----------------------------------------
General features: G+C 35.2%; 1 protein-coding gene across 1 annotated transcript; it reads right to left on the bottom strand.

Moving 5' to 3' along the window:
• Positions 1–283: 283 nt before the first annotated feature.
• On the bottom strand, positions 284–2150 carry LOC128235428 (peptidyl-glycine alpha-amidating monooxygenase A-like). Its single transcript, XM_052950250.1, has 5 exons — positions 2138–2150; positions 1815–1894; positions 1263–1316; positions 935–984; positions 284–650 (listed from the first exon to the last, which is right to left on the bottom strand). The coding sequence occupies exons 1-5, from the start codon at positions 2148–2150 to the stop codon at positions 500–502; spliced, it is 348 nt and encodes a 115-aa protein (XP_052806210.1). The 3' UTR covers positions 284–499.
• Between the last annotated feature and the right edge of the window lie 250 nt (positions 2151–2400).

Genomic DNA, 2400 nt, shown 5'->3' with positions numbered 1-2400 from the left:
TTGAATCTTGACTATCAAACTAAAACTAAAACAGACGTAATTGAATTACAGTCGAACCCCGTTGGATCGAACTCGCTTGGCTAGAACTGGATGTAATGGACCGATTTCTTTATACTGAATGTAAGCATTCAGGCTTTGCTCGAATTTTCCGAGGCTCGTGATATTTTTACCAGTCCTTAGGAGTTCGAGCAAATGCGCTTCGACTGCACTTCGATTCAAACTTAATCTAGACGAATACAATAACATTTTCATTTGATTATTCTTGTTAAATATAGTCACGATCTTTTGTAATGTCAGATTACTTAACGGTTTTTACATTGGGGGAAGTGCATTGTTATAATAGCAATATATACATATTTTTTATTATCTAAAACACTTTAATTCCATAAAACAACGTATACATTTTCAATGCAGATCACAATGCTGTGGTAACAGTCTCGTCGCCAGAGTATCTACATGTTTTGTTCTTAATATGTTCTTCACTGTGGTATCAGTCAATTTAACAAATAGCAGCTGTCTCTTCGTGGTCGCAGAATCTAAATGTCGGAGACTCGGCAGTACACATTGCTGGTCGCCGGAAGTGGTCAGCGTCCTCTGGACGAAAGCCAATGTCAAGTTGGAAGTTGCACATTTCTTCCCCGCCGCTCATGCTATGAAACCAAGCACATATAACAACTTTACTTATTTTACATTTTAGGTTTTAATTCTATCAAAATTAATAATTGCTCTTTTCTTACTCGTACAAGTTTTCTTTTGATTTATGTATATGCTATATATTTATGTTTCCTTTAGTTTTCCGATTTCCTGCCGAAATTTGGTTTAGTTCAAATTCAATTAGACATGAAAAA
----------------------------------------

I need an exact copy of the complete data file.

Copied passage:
General features: G+C 35.2%; 1 protein-coding gene across 1 annotated transcript; it reads right to left on the bottom strand.

Moving 5' to 3' along the window:
• Positions 1–283: 283 nt before the first annotated feature.
• On the bottom strand, positions 284–2150 carry LOC128235428 (peptidyl-glycine alpha-amidating monooxygenase A-like). Its single transcript, XM_052950250.1, has 5 exons — positions 2138–2150; positions 1815–1894; positions 1263–1316; positions 935–984; positions 284–650 (listed from the first exon to the last, which is right to left on the bottom strand). The coding sequence occupies exons 1-5, from the start codon at positions 2148–2150 to the stop codon at positions 500–502; spliced, it is 348 nt and encodes a 115-aa protein (XP_052806210.1). The 3' UTR covers positions 284–499.
• Between the last annotated feature and the right edge of the window lie 250 nt (positions 2151–2400).

Genomic DNA, 2400 nt, shown 5'->3' with positions numbered 1-2400 from the left:
TTGAATCTTGACTATCAAACTAAAACTAAAACAGACGTAATTGAATTACAGTCGAACCCCGTTGGATCGAACTCGCTTGGCTAGAACTGGATGTAATGGACCGATTTCTTTATACTGAATGTAAGCATTCAGGCTTTGCTCGAATTTTCCGAGGCTCGTGATATTTTTACCAGTCCTTAGGAGTTCGAGCAAATGCGCTTCGACTGCACTTCGATTCAAACTTAATCTAGACGAATACAATAACATTTTCATTTGATTATTCTTGTTAAATATAGTCACGATCTTTTGTAATGTCAGATTACTTAACGGTTTTTACATTGGGGGAAGTGCATTGTTATAATAGCAATATATACATATTTTTTATTATCTAAAACACTTTAATTCCATAAAACAACGTATACATTTTCAATGCAGATCACAATGCTGTGGTAACAGTCTCGTCGCCAGAGTATCTACATGTTTTGTTCTTAATATGTTCTTCACTGTGGTATCAGTCAATTTAACAAATAGCAGCTGTCTCTTCGTGGTCGCAGAATCTAAATGTCGGAGACTCGGCAGTACACATTGCTGGTCGCCGGAAGTGGTCAGCGTCCTCTGGACGAAAGCCAATGTCAAGTTGGAAGTTGCACATTTCTTCCCCGCCGCTCATGCTATGAAACCAAGCACATATAACAACTTTACTTATTTTACATTTTAGGTTTTAATTCTATCAAAATTAATAATTGCTCTTTTCTTACTCGTACAAGTTTTCTTTTGATTTATGTATATGCTATATATTTATGTTTCCTTTAGTTTTCCGATTTCCTGCCGAAATTTGGTTTAGTTCAAATTCAATTAGACATGAAAAA